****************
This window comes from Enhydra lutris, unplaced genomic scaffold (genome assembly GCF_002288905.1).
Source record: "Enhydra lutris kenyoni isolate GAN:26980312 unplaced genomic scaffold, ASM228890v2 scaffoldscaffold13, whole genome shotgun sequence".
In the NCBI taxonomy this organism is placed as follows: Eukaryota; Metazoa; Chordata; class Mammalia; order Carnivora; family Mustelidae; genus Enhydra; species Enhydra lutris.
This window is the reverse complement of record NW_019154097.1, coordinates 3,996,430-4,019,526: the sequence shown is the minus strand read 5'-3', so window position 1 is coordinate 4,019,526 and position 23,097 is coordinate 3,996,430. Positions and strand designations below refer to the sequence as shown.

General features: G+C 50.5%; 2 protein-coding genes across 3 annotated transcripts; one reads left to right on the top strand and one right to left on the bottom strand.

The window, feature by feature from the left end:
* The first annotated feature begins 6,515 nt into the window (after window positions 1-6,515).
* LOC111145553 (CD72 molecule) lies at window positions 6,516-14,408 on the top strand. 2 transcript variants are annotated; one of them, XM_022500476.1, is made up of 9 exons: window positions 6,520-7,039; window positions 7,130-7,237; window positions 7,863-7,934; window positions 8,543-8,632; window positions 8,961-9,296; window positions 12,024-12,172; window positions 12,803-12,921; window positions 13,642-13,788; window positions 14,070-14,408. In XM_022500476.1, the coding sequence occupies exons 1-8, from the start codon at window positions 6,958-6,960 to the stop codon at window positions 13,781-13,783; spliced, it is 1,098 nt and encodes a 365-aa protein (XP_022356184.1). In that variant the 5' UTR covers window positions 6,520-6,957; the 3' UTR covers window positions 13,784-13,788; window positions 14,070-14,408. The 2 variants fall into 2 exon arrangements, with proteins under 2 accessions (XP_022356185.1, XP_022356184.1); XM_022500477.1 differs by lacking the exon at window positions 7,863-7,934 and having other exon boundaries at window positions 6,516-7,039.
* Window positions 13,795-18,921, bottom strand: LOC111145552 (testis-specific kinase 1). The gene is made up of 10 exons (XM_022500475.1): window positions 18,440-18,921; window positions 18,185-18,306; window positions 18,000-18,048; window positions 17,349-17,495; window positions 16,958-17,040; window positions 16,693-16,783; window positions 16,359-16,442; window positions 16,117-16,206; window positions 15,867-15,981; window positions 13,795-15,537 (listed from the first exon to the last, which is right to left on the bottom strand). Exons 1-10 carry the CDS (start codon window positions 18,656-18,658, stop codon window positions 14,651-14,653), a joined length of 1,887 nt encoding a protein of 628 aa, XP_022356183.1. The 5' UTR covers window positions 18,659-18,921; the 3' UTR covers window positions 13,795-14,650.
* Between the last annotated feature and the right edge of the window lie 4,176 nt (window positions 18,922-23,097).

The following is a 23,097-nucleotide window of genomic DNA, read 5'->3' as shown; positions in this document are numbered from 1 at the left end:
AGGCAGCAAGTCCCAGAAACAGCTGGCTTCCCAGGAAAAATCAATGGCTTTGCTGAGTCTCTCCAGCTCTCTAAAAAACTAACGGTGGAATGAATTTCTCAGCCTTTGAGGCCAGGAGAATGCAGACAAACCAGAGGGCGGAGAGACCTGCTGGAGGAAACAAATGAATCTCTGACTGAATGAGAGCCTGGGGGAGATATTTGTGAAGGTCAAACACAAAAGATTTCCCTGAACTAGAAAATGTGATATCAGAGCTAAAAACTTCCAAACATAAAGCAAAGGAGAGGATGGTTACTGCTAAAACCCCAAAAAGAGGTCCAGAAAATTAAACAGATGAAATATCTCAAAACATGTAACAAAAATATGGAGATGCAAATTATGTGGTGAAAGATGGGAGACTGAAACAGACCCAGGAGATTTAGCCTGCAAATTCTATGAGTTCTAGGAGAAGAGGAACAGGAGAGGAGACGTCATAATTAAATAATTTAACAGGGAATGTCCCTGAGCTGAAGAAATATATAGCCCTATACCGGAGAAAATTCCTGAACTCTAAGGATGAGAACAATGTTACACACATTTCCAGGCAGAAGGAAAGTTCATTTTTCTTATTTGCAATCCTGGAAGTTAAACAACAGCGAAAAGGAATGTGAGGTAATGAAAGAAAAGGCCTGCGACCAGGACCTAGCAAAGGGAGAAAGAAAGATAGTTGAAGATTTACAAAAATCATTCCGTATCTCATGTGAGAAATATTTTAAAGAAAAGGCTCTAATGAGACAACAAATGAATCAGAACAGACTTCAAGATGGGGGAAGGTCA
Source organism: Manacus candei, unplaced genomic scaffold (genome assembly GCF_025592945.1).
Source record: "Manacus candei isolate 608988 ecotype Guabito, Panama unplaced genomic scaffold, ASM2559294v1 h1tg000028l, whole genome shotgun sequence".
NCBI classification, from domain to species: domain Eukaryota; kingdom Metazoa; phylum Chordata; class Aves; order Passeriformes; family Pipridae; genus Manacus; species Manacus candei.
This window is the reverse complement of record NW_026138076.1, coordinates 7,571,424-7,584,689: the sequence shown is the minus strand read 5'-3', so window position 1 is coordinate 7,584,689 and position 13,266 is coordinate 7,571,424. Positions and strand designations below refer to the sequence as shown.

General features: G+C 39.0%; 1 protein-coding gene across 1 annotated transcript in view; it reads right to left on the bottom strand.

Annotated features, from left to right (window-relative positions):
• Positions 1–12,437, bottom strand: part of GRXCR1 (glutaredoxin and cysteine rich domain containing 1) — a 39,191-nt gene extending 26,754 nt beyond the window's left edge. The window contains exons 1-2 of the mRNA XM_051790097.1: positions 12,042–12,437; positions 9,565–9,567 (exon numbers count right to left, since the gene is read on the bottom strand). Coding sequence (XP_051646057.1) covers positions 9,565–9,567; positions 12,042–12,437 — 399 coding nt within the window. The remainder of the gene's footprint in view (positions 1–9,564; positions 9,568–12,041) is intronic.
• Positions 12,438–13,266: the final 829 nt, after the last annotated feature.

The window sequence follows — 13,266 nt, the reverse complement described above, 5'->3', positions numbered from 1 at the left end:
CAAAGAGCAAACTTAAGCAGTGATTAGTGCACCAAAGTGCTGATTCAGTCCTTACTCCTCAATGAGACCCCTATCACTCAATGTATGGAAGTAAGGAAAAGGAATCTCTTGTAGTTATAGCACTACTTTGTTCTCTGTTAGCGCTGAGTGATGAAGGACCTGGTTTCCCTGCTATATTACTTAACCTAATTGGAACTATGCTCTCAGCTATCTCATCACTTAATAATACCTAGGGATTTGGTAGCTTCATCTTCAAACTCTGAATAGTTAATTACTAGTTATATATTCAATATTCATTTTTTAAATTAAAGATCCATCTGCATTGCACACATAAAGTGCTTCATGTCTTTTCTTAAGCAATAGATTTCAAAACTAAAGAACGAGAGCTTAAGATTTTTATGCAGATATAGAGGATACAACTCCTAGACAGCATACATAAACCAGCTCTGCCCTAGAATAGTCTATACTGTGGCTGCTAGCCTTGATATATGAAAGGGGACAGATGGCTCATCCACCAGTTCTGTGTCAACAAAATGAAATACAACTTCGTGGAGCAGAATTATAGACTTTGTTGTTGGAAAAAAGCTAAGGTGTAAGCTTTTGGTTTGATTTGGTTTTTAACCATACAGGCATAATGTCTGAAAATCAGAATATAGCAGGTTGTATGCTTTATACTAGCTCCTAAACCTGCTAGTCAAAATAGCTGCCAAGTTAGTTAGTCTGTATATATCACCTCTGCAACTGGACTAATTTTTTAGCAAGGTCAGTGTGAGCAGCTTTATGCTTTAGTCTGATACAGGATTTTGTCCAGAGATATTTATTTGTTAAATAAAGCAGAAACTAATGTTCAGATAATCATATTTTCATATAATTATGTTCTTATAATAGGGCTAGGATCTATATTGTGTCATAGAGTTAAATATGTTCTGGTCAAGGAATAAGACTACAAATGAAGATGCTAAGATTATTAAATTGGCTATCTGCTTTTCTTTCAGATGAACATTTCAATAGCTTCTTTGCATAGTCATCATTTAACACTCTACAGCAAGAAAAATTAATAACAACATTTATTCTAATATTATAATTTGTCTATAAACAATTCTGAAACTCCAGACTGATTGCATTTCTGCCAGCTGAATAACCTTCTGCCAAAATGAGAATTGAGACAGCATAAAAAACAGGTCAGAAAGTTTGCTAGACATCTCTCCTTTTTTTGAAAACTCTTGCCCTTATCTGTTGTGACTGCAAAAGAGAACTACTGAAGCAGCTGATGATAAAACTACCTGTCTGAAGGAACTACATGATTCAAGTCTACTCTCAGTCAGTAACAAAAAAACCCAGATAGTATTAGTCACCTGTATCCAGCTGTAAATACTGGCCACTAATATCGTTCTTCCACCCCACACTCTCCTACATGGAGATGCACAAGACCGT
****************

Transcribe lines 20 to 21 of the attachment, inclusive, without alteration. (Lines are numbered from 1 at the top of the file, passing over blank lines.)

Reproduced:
• Positions 12,438–13,266: the final 829 nt, after the last annotated feature.

The window sequence follows — 13,266 nt, the reverse complement described above, 5'->3', positions numbered from 1 at the left end: